Research on English and Literacies addresses all aspects of literacy education including traditional literacies and new forms of multimodal and digital literacy in the English curriculum and in other school curriculum areas. Research includes childhood and adolescent literacies outside of schooling for personal, aesthetic, intellectual, social, civic and political purposes.
Under the leadership of Professor Len Unsworth, the English and Literacies program has a particular interest in the nature and role of knowledge about the meaning-making resources of language, image, music movement, gesture and other modalities in interpreting and creating texts in contemporary paper and electronic media. The trajectory of this research embraces education from early childhood to senior secondary schooling addressing ongoing and emerging issues of equity in access to existing and new literacies of empowerment in the contemporary, increasingly online and multimodal, communication age.
This research at ILSTE reflects the multimodal conceptualisation of literacy in the Australian Curriculum: English and its emphasis on developing students’ meta-semiotic understanding to enhance their use of conventional literacies and new forms of digital, multimodal literacy practices.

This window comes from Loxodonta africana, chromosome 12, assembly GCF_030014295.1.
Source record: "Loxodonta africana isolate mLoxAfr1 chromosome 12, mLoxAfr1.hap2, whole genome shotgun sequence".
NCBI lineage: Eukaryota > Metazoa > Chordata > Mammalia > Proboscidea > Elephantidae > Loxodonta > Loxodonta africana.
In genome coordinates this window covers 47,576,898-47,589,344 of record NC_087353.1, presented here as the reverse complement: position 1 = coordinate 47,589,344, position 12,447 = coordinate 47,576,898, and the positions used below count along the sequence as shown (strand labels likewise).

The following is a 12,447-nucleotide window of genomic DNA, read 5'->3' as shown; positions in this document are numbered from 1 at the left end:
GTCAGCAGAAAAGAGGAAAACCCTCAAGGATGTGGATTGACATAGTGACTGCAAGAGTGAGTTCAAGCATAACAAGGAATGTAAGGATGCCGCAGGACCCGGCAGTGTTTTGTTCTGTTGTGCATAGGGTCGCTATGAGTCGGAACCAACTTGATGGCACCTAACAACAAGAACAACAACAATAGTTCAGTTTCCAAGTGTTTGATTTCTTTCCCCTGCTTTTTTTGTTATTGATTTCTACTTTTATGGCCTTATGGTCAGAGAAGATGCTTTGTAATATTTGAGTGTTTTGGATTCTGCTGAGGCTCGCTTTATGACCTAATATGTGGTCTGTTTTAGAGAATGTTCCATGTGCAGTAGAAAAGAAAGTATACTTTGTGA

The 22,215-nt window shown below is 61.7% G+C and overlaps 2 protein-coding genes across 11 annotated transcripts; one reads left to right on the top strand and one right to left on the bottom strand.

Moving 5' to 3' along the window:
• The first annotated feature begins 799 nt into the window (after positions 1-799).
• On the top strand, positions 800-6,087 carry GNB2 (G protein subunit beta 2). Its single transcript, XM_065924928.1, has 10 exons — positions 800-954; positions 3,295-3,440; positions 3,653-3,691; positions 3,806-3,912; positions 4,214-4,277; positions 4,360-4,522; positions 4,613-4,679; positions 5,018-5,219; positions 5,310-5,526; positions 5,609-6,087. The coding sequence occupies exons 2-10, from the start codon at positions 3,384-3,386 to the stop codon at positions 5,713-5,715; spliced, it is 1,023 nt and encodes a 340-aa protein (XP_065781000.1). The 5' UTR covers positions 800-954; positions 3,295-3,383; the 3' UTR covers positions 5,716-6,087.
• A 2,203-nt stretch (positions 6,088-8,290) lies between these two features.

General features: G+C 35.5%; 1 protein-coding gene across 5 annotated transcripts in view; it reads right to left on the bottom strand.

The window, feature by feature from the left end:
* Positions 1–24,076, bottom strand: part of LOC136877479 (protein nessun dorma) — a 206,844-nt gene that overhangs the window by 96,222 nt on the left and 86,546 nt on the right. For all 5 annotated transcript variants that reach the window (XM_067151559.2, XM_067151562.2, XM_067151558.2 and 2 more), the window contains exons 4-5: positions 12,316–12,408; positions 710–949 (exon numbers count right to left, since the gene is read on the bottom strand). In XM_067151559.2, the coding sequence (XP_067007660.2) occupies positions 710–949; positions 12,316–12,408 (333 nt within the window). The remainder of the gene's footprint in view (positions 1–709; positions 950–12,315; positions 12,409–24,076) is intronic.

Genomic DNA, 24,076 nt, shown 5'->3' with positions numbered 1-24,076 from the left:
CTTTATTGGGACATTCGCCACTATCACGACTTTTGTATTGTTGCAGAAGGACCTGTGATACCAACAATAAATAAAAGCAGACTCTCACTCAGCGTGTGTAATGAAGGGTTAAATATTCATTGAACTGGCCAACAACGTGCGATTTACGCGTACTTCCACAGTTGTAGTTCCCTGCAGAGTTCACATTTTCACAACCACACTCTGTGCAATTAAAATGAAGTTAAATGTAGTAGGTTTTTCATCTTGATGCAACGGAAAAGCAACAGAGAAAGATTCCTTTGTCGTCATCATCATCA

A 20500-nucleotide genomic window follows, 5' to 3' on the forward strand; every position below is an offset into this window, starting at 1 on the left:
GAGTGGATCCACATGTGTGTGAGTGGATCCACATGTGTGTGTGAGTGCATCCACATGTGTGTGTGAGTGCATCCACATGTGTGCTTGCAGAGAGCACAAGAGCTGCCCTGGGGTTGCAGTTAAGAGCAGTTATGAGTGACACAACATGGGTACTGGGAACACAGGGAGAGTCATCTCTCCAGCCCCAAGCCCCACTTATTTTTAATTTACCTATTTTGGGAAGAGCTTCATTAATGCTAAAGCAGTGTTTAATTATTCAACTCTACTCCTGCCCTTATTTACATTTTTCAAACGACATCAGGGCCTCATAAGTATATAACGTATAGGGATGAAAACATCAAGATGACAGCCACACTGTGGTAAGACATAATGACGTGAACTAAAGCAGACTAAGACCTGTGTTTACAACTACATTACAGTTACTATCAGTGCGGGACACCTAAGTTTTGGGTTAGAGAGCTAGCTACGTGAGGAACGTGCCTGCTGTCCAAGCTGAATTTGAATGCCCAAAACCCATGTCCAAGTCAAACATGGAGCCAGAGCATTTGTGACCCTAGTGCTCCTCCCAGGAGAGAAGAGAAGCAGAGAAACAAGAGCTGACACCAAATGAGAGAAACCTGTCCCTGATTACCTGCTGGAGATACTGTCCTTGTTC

Coding Animated Narratives as Multimodal Authorship
The ARC project seeks to develop new teaching pedagogies for students to code animated narratives, integrating previously separated capabilities of multimodal authoring and computational thinking. It prepares students for the emerging communication world where multimodal authoring, coding, and computational thinking will no longer be optional, but requisite in workplaces, education, and cultural life in a digital knowledge economy.
Sensory Orchestration for Multimodal Literacy Learning in Primary Education
This project generates pedagogical and learning models to optimise students' broadened use of the senses in multimodal and digital literacy learning. It develops new sensory literacy programs with primary schools, community organisations, and art museums. The project builds an evidence base for students to become critical users of sensory techniques to communicate through digital, virtual, and augmented-reality texts — skillsets that sustain digital and workforce participation: